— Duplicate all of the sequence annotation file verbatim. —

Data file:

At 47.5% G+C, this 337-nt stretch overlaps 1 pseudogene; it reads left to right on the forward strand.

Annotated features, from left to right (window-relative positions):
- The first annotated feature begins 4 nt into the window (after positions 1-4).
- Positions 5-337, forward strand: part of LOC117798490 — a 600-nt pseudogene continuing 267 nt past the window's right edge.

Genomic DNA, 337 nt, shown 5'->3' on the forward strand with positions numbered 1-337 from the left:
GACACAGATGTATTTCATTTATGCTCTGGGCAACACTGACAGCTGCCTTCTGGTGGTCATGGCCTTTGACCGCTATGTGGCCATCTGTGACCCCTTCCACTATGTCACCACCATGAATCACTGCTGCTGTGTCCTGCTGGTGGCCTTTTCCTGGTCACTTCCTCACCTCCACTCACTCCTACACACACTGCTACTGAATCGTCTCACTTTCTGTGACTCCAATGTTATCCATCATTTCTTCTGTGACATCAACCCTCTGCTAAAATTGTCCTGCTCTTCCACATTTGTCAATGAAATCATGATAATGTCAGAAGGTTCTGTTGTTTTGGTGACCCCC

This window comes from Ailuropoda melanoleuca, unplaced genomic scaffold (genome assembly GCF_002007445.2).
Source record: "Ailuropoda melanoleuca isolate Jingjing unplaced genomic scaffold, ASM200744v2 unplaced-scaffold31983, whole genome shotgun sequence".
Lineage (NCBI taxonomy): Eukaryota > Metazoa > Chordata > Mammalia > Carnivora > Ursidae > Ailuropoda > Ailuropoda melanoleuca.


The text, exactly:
At 47.5% G+C, this 337-nt stretch overlaps 1 pseudogene; it reads left to right on the forward strand.

Annotated features, from left to right (window-relative positions):
- The first annotated feature begins 4 nt into the window (after positions 1-4).
- Positions 5-337, forward strand: part of LOC117798490 — a 600-nt pseudogene continuing 267 nt past the window's right edge.

Genomic DNA, 337 nt, shown 5'->3' on the forward strand with positions numbered 1-337 from the left:
GACACAGATGTATTTCATTTATGCTCTGGGCAACACTGACAGCTGCCTTCTGGTGGTCATGGCCTTTGACCGCTATGTGGCCATCTGTGACCCCTTCCACTATGTCACCACCATGAATCACTGCTGCTGTGTCCTGCTGGTGGCCTTTTCCTGGTCACTTCCTCACCTCCACTCACTCCTACACACACTGCTACTGAATCGTCTCACTTTCTGTGACTCCAATGTTATCCATCATTTCTTCTGTGACATCAACCCTCTGCTAAAATTGTCCTGCTCTTCCACATTTGTCAATGAAATCATGATAATGTCAGAAGGTTCTGTTGTTTTGGTGACCCCC

This window comes from Ailuropoda melanoleuca, unplaced genomic scaffold (genome assembly GCF_002007445.2).
Source record: "Ailuropoda melanoleuca isolate Jingjing unplaced genomic scaffold, ASM200744v2 unplaced-scaffold31983, whole genome shotgun sequence".
Lineage (NCBI taxonomy): Eukaryota > Metazoa > Chordata > Mammalia > Carnivora > Ursidae > Ailuropoda > Ailuropoda melanoleuca.